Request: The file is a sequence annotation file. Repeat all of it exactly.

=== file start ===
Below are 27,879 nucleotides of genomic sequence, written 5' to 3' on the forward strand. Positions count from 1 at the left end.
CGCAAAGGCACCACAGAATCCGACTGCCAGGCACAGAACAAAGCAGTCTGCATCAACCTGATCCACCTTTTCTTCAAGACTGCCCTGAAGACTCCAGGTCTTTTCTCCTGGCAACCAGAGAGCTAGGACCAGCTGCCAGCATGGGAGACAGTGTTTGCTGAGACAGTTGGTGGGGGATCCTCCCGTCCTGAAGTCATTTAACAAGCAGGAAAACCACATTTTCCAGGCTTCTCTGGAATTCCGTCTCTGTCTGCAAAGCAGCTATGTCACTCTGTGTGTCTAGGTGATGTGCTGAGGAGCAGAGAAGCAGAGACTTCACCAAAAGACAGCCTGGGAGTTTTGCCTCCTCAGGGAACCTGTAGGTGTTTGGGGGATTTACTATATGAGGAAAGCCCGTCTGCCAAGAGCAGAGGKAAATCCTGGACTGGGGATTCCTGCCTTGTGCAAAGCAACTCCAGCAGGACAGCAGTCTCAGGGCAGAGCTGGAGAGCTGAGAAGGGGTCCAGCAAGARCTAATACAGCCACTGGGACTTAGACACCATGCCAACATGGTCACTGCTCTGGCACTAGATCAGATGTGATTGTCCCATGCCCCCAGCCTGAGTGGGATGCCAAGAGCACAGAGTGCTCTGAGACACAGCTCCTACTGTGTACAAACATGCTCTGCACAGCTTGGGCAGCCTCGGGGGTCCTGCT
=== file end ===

Below are 27,879 nucleotides of genomic sequence, written 5' to 3' on the forward strand. Positions count from 1 at the left end.
CGCAAAGGCACCACAGAATCCGACTGCCAGGCACAGAACAAAGCAGTCTGCATCAACCTGATCCACCTTTTCTTCAAGACTGCCCTGAAGACTCCAGGTCTTTTCTCCTGGCAACCAGAGAGCTAGGACCAGCTGCCAGCATGGGAGACAGTGTTTGCTGAGACAGTTGGTGGGGGATCCTCCCGTCCTGAAGTCATTTAACAAGCAGGAAAACCACATTTTCCAGGCTTCTCTGGAATTCCGTCTCTGTCTGCAAAGCAGCTATGTCACTCTGTGTGTCTAGGTGATGTGCTGAGGAGCAGAGAAGCAGAGACTTCACCAAAAGACAGCCTGGGAGTTTTGCCTCCTCAGGGAACCTGTAGGTGTTTGGGGGATTTACTATATGAGGAAAGCCCGTCTGCCAAGAGCAGAGGKAAATCCTGGACTGGGGATTCCTGCCTTGTGCAAAGCAACTCCAGCAGGACAGCAGTCTCAGGGCAGAGCTGGAGAGCTGAGAAGGGGTCCAGCAAGARCTAATACAGCCACTGGGACTTAGACACCATGCCAACATGGTCACTGCTCTGGCACTAGATCAGATGTGATTGTCCCATGCCCCCAGCCTGAGTGGGATGCCAAGAGCACAGAGTGCTCTGAGACACAGCTCCTACTGTGTACAAACATGCTCTGCACAGCTTGGGCAGCCTCGGGGGTCCTGCT